How to ensure a successful cross-border M&A deal

Even as companies face a range of economic and geopolitical headwinds, demand for cross-border mergers and acquisitions remains high. Jonathon Parkinson, Managing Partner at Marktlink, delves into the essential details of getting cross-border business up and running in turbulent times.

Even as the energy crisis, runaway inflation and a falling pound weigh on the economy, the volume of cross-border mergers and acquisitions remains high. In fact, foreign investors are likely to take advantage of the opportunity presented by a weakening pound and allow them to buy assets at a lower rate. On the other hand, UK investors may be tempted to sell if their assets continue to depreciate. Together, these circumstances are likely to further fuel M&A activity in the coming months.

In August 2022, the UK was ranked as the number one investment destination in Europe as companies continue to seek growth and the motivation to expand into new territories and bring supply chains in-house. Sectors such as technology, healthcare and retail continue to have particularly high volumes of cross-border business. However, for those looking to buy a business in the UK and those looking to sell one, there are a number of considerations that need to be made.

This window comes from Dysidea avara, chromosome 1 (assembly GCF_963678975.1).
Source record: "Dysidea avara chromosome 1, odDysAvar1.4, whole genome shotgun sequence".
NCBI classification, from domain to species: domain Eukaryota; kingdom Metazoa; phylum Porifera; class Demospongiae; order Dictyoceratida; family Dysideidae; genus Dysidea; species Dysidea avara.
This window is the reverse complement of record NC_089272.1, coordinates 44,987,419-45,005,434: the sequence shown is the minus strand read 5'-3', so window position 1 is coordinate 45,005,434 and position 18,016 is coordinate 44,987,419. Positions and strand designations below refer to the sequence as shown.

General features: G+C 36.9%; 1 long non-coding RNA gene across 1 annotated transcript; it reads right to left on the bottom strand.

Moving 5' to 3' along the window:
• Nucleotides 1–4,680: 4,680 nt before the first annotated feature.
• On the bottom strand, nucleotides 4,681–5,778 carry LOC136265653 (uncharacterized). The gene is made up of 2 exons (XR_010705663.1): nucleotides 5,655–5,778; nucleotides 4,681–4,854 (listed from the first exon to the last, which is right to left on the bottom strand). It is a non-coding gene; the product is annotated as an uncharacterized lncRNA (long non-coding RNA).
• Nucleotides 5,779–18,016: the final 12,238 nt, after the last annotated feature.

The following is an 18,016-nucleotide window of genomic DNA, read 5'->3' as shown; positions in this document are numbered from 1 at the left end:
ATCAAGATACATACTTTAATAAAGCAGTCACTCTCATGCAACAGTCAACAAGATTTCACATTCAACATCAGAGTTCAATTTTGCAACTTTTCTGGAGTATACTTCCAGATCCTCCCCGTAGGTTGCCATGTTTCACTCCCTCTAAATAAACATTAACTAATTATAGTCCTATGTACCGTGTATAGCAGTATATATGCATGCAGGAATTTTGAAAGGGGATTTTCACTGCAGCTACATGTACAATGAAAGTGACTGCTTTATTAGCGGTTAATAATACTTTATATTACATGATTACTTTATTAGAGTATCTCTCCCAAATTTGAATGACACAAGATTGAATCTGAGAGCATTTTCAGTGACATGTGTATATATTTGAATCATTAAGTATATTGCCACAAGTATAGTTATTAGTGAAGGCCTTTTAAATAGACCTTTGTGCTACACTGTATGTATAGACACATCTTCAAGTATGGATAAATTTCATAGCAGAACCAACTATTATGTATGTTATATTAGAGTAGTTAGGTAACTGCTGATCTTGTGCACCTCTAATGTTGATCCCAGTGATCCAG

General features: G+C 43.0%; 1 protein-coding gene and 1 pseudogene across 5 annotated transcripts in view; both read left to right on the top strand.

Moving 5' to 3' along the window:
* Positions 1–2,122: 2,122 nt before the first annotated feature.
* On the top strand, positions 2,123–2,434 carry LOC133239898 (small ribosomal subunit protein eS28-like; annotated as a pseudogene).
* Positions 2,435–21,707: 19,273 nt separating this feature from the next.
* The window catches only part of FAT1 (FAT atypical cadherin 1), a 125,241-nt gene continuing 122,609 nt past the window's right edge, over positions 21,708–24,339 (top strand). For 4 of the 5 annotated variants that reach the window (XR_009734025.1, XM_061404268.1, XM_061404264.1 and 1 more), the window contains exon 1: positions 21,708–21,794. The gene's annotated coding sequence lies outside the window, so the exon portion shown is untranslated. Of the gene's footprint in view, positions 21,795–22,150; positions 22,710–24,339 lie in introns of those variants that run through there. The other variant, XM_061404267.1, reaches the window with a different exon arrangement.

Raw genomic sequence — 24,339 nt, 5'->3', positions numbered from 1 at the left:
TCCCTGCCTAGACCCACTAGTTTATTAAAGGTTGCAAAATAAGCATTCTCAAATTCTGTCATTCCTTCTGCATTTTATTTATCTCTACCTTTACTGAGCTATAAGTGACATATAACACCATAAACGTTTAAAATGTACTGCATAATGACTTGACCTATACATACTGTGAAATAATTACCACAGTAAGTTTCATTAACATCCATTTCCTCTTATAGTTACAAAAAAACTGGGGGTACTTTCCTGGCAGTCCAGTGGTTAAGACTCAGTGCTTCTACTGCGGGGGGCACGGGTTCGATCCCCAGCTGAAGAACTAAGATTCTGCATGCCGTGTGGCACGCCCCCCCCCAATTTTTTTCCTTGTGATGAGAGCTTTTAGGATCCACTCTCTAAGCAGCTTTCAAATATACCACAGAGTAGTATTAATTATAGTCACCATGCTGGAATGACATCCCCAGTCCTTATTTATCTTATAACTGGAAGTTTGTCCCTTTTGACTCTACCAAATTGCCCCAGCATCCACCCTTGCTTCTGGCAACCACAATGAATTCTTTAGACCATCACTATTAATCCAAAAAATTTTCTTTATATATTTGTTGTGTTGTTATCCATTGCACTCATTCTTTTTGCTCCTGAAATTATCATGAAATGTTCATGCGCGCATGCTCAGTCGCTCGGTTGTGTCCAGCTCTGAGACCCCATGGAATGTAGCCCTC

Jonathon Parkinson, Managing Partner, Marketlink

To ensure the success of a cross-border transaction, companies should consider the impact of post-Brexit regulatory changes, assess whether the target company is culturally appropriate and find an M&A advisor with good local and industry knowledge to help them navigate the crisis Process.

Understand regulatory changes

Knowing and understanding the intricacies of the regulations involved in doing cross-border business has always been an important part of the preparation process. However, Brexit has resulted in a number of legislative changes, meaning it is important to stay up to date with regulation as it is subject to change. For example, new rules on foreign takeovers have recently been announced in the EU to protect and control markets.

Working with an experienced M&A advisor is one way to ensure business owners are able to understand post-Brexit changes and different cross-border regulations, and ensure that legislation is not preventing or delaying a successful transaction.

One change after the United Kingdom left the European Union is that there are now several bodies that need to be consulted during an M&A transaction. For example, mergers with an EU and a UK element may require approval from both the CMA and the European Commission. This need for double approval can also cause delays in completion. In the UK, the National Security and Investment Act, which scrutinizes international takeovers, is another regulatory obstacle to consider. Still, doing business in European markets shouldn’t be too problematic for this legislation, which tends to target investments from countries outside Europe.

Consider cultural suitability